Moral degenerates like her and her colleagues at PennVet never change. The exploit and abuse the animals, Mother Earth, and their fellow humans without so much as an iota of either compassion or remorse.
"Veterinary care has become brutally expensive," was all that her boss Kenneth J. Drobatz, who is in charge of the emergency room at PennVet, was able to come up with in defense of his surgery's Machiavellian policies. While there sans doute may be a kernel of truth in his assertion, veterinary bills nonetheless would have to be over the moon before they ever would be able to even remotely match the level of brutality that resides in his, McDevitt's, and their colleagues' black souls at PennVet.
Back on July 8, 2010, David Livesay rescued a five-week-old orange and white nameless kitten that had been thrown out of the window of a black, four-door vehicle on Interstate 24 in Chattanooga. Over the course of the next four hours he toiled in vain to procure live-saving veterinary intervention for it and, after at least two practitioners had refused to treat it, the kitten was killed off by the McKamey Animal Care and Adoption Center.
"It's life! It's a life!" Livesay pleaded to no avail. "Anything alive is worth saving." (See Cat Defender post of July 16, 2010 entitled "Tossed Out the Window of a Car Like an Empty Beer Can, Injured Chattanooga Kitten is Left to Die after at Least Two Veterinarians Refused to Treat It.")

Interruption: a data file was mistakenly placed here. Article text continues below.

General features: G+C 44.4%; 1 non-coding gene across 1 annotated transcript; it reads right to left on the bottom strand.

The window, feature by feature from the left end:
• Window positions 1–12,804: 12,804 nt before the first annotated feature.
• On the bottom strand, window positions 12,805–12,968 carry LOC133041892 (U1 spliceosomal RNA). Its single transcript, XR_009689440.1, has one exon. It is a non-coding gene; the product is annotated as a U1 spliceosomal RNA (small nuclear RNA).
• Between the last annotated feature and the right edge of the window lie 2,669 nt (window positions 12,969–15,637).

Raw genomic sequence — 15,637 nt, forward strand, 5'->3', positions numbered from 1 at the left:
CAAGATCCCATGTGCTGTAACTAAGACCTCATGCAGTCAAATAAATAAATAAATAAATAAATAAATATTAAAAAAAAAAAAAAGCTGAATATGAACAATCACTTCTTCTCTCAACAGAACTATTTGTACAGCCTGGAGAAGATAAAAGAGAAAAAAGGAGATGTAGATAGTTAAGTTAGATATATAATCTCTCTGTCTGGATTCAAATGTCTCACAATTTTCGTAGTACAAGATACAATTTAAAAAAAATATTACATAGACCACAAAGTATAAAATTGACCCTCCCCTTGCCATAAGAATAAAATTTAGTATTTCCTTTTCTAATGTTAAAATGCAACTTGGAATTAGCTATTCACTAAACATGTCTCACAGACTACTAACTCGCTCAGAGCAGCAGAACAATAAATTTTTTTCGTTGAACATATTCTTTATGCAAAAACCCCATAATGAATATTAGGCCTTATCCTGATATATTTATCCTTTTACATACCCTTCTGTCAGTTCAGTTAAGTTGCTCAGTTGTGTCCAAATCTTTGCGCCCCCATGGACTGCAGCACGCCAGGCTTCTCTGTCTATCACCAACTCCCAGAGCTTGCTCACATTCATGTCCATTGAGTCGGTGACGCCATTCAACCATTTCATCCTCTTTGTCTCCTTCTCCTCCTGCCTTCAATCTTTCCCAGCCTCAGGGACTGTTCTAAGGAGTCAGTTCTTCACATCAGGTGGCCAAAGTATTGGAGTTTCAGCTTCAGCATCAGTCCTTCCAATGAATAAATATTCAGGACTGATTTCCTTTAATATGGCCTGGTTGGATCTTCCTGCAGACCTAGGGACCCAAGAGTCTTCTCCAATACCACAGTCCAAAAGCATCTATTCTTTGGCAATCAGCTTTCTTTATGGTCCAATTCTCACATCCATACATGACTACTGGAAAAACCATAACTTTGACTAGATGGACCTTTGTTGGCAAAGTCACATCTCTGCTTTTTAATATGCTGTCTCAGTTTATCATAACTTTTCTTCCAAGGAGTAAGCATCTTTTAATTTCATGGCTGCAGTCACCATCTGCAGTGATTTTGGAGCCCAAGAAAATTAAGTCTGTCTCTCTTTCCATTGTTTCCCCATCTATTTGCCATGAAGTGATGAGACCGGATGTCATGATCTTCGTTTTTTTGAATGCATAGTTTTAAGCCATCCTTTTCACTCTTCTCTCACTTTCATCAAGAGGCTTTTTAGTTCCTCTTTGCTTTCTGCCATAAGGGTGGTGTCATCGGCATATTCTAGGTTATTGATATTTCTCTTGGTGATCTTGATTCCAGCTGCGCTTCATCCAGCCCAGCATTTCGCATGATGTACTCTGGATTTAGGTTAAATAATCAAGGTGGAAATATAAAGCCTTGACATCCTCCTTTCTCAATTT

Drobatz, McDevitt, and their colleagues at PennVet quite obviously tap their gnarled toes to the beat of an entirely different drummer. Blinded by greed every bit as much as the Greek god Plutus, the only morality that they recognize is the folding kind that fits neatly into their already overstuffed wallets.
That callous attitude certainly is far different from the one that prevailed when William Todhunter Hall, president of Ivy College, risked losing a large donation from a wealthy benefactress in order to rescue a lost dog. Of course, even that noble act occurred only in a totally fictional episode of The Halls of Ivy entitled "Mrs. Foster's Dog" which aired April 14, 1950 on NBC Radio. (The show lives on at Internet Archive and elsewhere on the web.)
|"Brutal" Kenneth J. Drobatz|
Any cat or dog that unwittingly wanders onto Penn's sprawling urban campus today is venturing into a danger zone. Not only are they destined to be denied the humane and veterinary care that they so richly deserve, but they additionally could be robbed of their precious lives.
The time is long overdue that PennVet and all other practitioners were divested of their right to withhold veterinary care from sick and injured animals and that same sterling principle should be made applicable to all health care providers as well. The basic necessities needed in order to support and sustain both animal and human life should be available upon demand to one and all regardless of their ability to pay.